Don Brymer was known back in his day for being a wild and crazy promoter who made motorcycle history. Most fans have long forgotten his feat or have died. He was a little known promoter that brought motorcycle racing indoors to Madison Square Gardens in New York in 1971.
Brymer is 80 years old now, and is reflecting on this event because he wants to celebrate the 50th anniversary by bringing the noise of motorcycles back to Madison Square Garden in six years.
By then he will be 86 years old.
Although this event happened 44 years ago, the memory to Brymer is still accessible, he just needs to be prodded a bit to get his brain going.
He would remember the event and start talking about it and then he would recall something else and start talking about that, but he remembers.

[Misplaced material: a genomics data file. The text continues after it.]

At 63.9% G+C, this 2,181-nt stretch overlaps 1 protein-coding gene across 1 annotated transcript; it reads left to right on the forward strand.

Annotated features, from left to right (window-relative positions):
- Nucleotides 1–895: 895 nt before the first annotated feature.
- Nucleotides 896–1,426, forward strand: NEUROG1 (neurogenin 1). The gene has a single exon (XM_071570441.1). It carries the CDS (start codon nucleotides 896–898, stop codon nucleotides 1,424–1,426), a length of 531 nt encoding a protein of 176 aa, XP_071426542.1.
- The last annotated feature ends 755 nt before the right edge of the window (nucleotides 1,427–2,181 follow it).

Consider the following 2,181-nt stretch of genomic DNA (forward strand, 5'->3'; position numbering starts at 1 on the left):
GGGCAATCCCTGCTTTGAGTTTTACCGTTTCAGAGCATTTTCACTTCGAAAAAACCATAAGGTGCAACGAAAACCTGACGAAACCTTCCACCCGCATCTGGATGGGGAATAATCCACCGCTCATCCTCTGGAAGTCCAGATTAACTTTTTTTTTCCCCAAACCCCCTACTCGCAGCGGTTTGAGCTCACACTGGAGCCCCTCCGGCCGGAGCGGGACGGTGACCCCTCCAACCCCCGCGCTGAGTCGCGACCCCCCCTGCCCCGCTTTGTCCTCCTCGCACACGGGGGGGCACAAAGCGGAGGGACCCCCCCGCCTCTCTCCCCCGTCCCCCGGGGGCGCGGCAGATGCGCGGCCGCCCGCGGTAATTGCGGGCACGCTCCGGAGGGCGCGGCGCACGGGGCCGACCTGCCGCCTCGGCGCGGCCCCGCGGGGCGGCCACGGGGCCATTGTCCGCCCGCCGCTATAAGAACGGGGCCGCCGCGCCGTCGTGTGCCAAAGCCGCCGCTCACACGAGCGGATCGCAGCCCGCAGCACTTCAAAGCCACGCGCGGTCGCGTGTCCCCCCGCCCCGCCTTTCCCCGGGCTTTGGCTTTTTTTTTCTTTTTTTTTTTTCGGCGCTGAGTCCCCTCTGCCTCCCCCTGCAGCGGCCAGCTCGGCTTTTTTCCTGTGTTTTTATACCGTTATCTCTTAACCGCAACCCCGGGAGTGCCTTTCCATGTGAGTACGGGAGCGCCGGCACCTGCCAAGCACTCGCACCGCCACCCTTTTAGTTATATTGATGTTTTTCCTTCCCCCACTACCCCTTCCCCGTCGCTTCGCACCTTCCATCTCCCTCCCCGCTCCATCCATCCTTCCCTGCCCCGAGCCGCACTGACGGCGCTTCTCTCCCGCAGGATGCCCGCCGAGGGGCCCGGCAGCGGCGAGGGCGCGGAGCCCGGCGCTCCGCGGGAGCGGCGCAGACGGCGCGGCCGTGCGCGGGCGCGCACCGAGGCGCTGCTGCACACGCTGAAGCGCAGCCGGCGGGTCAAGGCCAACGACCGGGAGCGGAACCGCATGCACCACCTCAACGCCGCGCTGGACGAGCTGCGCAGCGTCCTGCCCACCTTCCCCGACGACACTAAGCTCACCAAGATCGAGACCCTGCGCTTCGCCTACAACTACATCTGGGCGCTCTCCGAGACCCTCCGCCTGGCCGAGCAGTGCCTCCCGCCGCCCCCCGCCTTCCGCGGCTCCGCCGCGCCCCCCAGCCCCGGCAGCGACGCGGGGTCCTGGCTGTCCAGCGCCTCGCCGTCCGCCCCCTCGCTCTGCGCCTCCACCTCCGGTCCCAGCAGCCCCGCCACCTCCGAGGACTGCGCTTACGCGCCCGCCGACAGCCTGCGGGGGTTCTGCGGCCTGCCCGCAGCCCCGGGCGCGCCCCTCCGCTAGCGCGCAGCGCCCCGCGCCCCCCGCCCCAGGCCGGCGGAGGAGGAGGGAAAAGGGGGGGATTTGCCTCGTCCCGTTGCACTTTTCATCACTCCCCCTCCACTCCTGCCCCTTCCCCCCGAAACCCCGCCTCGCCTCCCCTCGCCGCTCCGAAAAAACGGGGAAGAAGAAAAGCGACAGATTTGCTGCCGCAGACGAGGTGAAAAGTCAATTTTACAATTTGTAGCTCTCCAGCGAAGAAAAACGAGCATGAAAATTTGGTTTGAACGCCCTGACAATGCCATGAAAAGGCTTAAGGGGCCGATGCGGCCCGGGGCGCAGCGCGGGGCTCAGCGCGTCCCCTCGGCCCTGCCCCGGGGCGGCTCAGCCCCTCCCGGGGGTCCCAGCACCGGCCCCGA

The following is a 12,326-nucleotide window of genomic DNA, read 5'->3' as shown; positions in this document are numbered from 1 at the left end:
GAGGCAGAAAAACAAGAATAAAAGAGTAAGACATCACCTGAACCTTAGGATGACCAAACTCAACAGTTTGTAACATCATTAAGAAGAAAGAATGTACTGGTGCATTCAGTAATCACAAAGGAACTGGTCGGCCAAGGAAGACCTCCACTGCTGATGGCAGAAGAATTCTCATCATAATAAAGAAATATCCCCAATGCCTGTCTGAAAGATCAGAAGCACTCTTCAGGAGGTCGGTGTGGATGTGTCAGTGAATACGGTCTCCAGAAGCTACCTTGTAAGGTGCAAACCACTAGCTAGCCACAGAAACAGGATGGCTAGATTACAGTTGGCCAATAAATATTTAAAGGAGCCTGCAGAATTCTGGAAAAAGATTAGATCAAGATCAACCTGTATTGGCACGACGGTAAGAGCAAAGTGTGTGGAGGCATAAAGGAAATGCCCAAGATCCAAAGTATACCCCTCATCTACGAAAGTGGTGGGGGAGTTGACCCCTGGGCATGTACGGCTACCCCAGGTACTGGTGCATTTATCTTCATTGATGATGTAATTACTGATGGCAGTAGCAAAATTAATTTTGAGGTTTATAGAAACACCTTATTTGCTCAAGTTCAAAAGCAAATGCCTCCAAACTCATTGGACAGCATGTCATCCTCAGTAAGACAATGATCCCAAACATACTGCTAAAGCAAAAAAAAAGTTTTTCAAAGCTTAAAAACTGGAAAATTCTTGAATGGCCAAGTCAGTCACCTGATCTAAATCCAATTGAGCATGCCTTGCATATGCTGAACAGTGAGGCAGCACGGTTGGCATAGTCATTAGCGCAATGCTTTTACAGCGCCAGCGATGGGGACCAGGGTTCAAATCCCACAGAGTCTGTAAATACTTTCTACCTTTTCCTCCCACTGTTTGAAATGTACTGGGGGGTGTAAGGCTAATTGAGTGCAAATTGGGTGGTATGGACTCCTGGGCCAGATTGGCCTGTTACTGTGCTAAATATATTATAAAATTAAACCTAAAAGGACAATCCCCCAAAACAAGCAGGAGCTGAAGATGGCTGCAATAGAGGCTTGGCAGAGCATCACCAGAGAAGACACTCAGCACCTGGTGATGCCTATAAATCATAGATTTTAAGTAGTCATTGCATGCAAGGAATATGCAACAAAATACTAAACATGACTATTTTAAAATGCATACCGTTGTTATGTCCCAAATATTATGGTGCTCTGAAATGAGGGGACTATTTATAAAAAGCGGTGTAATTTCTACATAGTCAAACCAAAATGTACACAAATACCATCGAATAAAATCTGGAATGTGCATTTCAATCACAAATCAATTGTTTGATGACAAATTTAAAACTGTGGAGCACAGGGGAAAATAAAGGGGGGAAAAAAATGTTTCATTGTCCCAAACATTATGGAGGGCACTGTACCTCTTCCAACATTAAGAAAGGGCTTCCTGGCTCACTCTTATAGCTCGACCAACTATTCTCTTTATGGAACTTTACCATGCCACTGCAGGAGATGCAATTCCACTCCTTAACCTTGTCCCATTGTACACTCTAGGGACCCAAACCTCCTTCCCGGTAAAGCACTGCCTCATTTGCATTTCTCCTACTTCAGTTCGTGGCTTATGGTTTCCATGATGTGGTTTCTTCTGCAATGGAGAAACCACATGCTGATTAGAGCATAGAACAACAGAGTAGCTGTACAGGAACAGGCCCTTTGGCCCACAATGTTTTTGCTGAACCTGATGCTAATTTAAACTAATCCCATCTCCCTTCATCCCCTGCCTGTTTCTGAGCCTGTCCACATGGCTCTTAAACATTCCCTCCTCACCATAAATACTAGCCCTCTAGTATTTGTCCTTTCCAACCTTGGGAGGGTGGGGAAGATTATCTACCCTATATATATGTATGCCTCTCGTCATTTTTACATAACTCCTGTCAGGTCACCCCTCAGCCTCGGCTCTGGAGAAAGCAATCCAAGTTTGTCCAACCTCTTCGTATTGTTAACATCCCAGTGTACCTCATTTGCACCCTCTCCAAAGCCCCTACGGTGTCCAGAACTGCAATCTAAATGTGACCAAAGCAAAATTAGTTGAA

Brymer was raised in Southern California and was a hardworking young man with just a high school education. He lived mainly around Los Angeles.
He wasn’t at all afraid to work hard. He married his high school sweetheart, LuLu at age 15 and started working in the oil fields.
From there he went to working in a wrecking yard. It was in the wrecking yard where he was introduced to assembling motorcycles for Honda, and then Yamaha.
The bikes would come over from Japan in pieces and he would put them together and then ship them to the dealer. At first he started off small, but then eventually moved over to a large warehouse where he had 40 people working for him.
It was at the warehouse where his crew would test the assembled bikes inside the warehouse. The crews often would race in the warehouse on the slick concrete floor.
Brymer thought this was entertaining and he got the idea to bring the show to the then newly constructed Long Beach Arena.
That was back in 1968 or was it 1966, Brymer doesn’t remember and what is a few years? The important thing is he learned how to fill a venue.